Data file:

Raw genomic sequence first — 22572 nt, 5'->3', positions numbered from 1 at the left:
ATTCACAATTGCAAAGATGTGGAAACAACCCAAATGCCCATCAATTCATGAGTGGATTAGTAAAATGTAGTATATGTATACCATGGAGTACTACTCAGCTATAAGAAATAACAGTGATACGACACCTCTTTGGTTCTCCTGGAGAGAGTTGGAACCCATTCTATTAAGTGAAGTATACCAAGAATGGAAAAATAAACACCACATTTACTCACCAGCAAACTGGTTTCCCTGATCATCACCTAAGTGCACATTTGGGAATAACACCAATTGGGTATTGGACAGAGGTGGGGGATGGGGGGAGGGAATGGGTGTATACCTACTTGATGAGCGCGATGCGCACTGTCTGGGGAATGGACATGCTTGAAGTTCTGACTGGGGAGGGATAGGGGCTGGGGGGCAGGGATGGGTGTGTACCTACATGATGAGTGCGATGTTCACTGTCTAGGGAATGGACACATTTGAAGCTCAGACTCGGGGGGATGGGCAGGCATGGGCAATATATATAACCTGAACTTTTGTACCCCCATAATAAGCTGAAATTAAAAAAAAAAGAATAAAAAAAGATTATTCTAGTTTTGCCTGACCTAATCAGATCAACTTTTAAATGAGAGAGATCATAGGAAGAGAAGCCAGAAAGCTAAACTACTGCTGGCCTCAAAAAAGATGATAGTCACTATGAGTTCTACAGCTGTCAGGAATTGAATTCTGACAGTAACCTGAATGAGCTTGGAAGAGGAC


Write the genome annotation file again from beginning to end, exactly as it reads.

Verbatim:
Raw genomic sequence first — 22572 nt, 5'->3', positions numbered from 1 at the left:
ATTCACAATTGCAAAGATGTGGAAACAACCCAAATGCCCATCAATTCATGAGTGGATTAGTAAAATGTAGTATATGTATACCATGGAGTACTACTCAGCTATAAGAAATAACAGTGATACGACACCTCTTTGGTTCTCCTGGAGAGAGTTGGAACCCATTCTATTAAGTGAAGTATACCAAGAATGGAAAAATAAACACCACATTTACTCACCAGCAAACTGGTTTCCCTGATCATCACCTAAGTGCACATTTGGGAATAACACCAATTGGGTATTGGACAGAGGTGGGGGATGGGGGGAGGGAATGGGTGTATACCTACTTGATGAGCGCGATGCGCACTGTCTGGGGAATGGACATGCTTGAAGTTCTGACTGGGGAGGGATAGGGGCTGGGGGGCAGGGATGGGTGTGTACCTACATGATGAGTGCGATGTTCACTGTCTAGGGAATGGACACATTTGAAGCTCAGACTCGGGGGGATGGGCAGGCATGGGCAATATATATAACCTGAACTTTTGTACCCCCATAATAAGCTGAAATTAAAAAAAAAAGAATAAAAAAAGATTATTCTAGTTTTGCCTGACCTAATCAGATCAACTTTTAAATGAGAGAGATCATAGGAAGAGAAGCCAGAAAGCTAAACTACTGCTGGCCTCAAAAAAGATGATAGTCACTATGAGTTCTACAGCTGTCAGGAATTGAATTCTGACAGTAACCTGAATGAGCTTGGAAGAGGAC